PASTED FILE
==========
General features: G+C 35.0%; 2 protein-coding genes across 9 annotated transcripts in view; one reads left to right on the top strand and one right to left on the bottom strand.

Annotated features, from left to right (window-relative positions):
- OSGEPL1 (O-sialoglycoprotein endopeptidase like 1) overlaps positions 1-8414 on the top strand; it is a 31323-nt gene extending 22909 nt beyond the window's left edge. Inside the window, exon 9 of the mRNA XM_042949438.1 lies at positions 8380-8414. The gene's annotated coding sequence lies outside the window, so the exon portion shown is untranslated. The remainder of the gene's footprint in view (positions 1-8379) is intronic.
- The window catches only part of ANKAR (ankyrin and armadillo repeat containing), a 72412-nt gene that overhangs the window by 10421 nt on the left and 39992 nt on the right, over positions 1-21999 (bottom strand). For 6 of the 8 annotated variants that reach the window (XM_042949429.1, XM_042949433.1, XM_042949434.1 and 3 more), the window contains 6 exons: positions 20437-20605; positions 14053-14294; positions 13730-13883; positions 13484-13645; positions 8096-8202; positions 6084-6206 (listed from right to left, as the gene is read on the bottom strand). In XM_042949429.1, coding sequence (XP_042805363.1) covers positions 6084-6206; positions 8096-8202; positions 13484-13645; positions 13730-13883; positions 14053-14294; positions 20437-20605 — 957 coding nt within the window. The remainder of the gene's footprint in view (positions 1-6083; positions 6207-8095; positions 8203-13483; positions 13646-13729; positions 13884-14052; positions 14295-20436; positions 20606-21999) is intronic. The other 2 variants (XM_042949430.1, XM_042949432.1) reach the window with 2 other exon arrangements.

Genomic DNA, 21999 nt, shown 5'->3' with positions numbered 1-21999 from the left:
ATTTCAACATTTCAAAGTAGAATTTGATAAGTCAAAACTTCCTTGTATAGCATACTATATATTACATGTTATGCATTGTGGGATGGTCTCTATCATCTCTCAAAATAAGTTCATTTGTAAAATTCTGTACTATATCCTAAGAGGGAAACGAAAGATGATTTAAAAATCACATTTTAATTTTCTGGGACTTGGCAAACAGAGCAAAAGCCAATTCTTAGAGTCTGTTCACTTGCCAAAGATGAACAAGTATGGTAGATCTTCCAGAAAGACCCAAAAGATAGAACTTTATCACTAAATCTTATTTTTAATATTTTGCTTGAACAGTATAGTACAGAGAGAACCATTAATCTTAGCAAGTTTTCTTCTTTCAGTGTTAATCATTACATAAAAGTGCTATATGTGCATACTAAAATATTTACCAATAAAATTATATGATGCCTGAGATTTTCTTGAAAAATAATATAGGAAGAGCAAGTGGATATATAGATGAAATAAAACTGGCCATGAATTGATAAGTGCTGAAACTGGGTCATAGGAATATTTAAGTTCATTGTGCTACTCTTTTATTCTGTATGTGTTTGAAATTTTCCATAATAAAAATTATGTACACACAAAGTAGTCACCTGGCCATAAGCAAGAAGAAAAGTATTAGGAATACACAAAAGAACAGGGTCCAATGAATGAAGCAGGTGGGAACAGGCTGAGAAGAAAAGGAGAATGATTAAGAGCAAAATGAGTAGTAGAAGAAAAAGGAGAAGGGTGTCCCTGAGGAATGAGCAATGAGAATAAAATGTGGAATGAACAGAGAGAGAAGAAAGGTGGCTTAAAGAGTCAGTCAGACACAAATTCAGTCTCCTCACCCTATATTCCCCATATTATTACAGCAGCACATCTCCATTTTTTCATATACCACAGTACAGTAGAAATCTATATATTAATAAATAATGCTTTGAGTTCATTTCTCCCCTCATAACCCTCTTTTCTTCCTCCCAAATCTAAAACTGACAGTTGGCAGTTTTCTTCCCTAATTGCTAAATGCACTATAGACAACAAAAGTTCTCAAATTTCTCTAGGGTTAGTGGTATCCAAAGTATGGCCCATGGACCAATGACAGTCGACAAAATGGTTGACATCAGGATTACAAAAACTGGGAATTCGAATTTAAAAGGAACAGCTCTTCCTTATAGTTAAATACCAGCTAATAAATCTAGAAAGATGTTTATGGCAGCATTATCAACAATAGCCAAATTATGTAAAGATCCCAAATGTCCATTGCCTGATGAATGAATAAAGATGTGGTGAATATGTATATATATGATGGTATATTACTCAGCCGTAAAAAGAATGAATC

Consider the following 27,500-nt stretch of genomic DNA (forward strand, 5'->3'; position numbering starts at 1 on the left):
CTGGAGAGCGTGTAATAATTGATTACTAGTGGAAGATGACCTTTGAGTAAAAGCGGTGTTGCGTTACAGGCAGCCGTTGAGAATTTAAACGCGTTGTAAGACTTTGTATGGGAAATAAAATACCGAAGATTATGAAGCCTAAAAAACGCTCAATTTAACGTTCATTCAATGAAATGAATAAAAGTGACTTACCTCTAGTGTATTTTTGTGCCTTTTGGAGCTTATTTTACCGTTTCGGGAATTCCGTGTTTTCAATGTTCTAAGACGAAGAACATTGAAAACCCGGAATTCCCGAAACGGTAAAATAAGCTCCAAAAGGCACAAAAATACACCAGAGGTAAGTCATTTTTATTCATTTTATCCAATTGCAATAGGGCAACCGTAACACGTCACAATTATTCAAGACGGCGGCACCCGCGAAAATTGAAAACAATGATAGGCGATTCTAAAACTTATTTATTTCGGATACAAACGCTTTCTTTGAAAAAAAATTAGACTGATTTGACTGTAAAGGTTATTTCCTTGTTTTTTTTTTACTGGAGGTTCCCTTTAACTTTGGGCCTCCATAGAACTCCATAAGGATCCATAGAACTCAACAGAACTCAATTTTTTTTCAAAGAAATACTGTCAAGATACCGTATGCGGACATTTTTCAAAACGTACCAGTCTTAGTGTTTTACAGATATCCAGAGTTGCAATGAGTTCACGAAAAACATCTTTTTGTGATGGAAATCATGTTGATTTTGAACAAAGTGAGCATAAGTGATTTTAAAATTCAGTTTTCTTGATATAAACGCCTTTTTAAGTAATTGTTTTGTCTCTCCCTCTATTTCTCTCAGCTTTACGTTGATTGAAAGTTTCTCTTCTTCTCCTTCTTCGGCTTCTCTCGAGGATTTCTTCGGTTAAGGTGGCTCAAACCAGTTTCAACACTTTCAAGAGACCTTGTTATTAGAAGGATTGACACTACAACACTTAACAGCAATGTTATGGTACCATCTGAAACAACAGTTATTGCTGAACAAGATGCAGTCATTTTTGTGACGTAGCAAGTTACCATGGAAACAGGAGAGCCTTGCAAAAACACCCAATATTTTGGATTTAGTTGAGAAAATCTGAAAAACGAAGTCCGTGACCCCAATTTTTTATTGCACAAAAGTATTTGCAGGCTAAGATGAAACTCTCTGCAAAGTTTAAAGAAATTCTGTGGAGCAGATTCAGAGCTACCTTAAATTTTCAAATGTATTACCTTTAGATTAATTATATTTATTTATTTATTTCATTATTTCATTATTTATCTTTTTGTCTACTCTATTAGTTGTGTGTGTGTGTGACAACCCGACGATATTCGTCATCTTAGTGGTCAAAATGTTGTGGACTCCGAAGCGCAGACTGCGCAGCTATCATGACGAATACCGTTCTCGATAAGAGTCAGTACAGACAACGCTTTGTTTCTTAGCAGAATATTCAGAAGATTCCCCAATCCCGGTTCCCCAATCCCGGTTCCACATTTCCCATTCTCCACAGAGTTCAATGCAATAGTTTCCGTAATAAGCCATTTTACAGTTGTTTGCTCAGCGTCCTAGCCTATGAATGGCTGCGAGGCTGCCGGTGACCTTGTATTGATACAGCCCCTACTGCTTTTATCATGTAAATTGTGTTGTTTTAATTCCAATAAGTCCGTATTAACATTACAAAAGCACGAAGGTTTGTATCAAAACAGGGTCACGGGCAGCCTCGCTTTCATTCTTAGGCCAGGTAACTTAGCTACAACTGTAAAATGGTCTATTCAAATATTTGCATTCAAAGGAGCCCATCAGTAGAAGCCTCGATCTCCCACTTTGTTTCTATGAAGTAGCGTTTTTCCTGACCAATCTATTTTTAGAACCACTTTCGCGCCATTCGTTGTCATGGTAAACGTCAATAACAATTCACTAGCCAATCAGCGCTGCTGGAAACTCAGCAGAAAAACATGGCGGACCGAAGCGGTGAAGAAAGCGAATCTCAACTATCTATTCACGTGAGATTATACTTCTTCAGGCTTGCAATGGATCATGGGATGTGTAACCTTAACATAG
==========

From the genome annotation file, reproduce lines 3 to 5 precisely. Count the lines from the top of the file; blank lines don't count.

- OSGEPL1 (O-sialoglycoprotein endopeptidase like 1) overlaps positions 1-8414 on the top strand; it is a 31323-nt gene extending 22909 nt beyond the window's left edge. Inside the window, exon 9 of the mRNA XM_042949438.1 lies at positions 8380-8414. The gene's annotated coding sequence lies outside the window, so the exon portion shown is untranslated. The remainder of the gene's footprint in view (positions 1-8379) is intronic.
- The window catches only part of ANKAR (ankyrin and armadillo repeat containing), a 72412-nt gene that overhangs the window by 10421 nt on the left and 39992 nt on the right, over positions 1-21999 (bottom strand). For 6 of the 8 annotated variants that reach the window (XM_042949429.1, XM_042949433.1, XM_042949434.1 and 3 more), the window contains 6 exons: positions 20437-20605; positions 14053-14294; positions 13730-13883; positions 13484-13645; positions 8096-8202; positions 6084-6206 (listed from right to left, as the gene is read on the bottom strand). In XM_042949429.1, coding sequence (XP_042805363.1) covers positions 6084-6206; positions 8096-8202; positions 13484-13645; positions 13730-13883; positions 14053-14294; positions 20437-20605 — 957 coding nt within the window. The remainder of the gene's footprint in view (positions 1-6083; positions 6207-8095; positions 8203-13483; positions 13646-13729; positions 13884-14052; positions 14295-20436; positions 20606-21999) is intronic. The other 2 variants (XM_042949430.1, XM_042949432.1) reach the window with 2 other exon arrangements.

Genomic DNA, 21999 nt, shown 5'->3' with positions numbered 1-21999 from the left: